The antichrist and the false prophet are introduced here. The antichrist is the opposite of Jesus, but deceptively like him – a “mortal wound” that had been healed.
The fierceness of the antichrist is obvious. He’s a servant of Satan himself – and looks an awful lot like the “dragon.” The antichrist draws people in to worship him. People marvel at the power and authority of the antichrist.
The church appears here, too. It is a church that loses. Or, at least, it is a church that seems to lose.
“And it was allowed to make war on the saints and to conquer them.”
We don’t like the idea of losing. No one does. As Christians, we are trained in the idea of winning – of being “more than conquerors” (Romans 8:37).
But there’s something in the walk of faith that we sometimes forget, or omit, or simply would rather not think about. The walk of faith also is about suffering. It is, at times, about losing. We do have opposition on this earth.
The gathered, martyred saints were people who suffered and, in the world’s eyes, lost. The apostles, nearly every one of them, were killed for their faith. The antichrist spirit of the world conquered them in many respects.
And believers in Christ across the world, through the centuries, have suffered injustice, persecution, and death. Many of them were “conquered,” too.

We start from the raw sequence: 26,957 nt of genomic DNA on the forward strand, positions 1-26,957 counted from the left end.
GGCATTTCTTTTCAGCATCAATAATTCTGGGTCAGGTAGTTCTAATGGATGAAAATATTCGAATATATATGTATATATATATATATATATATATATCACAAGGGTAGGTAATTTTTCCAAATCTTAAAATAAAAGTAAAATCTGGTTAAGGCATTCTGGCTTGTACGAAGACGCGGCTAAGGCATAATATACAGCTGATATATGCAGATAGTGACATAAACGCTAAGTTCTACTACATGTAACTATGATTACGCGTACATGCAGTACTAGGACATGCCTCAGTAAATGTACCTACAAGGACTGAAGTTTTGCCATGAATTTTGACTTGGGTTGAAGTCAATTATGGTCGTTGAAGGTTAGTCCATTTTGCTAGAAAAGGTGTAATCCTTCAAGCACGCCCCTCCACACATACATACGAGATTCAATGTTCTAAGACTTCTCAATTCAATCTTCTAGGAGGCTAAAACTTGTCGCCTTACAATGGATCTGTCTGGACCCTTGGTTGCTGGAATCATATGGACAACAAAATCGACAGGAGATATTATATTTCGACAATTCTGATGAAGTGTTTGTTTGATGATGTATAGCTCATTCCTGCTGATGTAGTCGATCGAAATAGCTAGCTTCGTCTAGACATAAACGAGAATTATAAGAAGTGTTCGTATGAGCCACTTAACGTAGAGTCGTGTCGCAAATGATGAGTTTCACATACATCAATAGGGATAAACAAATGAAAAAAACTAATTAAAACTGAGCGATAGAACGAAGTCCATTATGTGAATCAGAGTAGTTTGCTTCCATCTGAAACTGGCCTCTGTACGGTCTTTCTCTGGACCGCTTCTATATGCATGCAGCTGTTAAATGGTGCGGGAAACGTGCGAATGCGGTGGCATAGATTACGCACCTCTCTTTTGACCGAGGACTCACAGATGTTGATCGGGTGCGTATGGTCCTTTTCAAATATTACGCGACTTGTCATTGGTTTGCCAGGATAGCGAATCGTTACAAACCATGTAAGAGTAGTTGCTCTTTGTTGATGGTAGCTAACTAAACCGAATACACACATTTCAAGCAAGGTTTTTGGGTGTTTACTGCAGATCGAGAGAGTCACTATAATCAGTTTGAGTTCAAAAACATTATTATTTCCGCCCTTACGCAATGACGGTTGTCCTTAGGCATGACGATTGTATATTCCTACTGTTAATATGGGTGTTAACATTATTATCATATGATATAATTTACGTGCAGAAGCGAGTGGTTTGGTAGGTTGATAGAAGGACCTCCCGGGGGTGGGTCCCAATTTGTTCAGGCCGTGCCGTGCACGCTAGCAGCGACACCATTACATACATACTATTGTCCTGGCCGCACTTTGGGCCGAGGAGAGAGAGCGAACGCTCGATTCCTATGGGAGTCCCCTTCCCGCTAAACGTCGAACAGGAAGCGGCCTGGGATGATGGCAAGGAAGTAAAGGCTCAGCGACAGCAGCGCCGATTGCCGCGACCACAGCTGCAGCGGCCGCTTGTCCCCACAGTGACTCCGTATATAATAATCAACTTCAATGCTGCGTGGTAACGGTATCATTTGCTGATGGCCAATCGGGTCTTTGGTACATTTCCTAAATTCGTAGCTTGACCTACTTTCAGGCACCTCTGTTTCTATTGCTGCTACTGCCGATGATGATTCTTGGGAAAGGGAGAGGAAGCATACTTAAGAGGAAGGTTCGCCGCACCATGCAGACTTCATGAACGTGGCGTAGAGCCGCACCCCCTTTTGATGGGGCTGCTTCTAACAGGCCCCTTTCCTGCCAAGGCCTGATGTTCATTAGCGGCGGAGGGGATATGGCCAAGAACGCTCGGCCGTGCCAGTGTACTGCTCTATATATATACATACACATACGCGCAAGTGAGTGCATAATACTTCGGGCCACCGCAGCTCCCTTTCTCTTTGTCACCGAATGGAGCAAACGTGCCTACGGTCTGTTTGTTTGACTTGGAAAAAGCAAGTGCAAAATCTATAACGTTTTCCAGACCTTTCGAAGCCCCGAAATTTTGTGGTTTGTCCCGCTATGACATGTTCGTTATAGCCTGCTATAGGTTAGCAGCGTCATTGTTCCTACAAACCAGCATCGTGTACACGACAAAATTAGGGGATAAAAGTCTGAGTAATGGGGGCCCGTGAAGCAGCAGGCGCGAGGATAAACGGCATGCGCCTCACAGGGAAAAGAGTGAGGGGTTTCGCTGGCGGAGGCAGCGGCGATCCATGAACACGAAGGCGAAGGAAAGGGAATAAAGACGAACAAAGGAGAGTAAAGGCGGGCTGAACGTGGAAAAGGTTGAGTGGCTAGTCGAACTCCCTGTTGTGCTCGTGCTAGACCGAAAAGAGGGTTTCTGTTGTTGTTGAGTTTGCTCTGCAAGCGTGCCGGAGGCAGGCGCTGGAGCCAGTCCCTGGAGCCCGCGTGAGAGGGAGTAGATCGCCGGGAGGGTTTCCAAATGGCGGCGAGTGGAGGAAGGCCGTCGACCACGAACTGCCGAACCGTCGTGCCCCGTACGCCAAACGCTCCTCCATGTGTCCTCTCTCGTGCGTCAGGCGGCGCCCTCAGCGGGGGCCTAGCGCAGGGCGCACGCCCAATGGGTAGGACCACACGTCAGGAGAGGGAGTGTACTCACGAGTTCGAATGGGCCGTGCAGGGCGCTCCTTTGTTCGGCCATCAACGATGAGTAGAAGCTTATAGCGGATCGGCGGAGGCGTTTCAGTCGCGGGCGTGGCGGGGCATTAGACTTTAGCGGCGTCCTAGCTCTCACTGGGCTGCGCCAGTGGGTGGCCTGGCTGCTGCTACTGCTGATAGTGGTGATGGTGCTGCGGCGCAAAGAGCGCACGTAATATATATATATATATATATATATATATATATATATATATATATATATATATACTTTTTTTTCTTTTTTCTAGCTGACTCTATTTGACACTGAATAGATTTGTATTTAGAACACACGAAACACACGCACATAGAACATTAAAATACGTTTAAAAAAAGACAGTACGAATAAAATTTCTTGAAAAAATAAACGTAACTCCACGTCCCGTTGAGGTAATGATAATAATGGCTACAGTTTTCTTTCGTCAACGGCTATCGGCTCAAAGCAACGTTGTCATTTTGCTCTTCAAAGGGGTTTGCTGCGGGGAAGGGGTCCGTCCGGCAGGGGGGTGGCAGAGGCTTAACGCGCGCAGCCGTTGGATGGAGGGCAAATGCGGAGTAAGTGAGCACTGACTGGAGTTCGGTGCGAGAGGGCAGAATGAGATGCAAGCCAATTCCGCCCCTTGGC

This can be frustrating. We’re Christians. We are “in Christ,” and he’s the ultimate conqueror. Surely, we aren’t supposed to lose. Surely, believers aren’t supposed to suffer for their faith. They aren’t supposed to fall back into sin. Churches aren’t supposed to close. We’re not supposed to get sick. And we’re not supposed to live in poverty. We’re trained in winning.
The apostle Paul, the great suffering apostle, wrote, “For the foolishness of God is wiser than men, and the weakness of God is stronger than men” (1 Corinthians 1:25).
This is an encouragement in the face of suffering and of apparent defeat, when the spirit of the antichrist rages like a lion in our lives and when things seem hopeless. Suffering, trials, and tribulation are part of the story of our lives in the faith. But they aren’t the end of the story.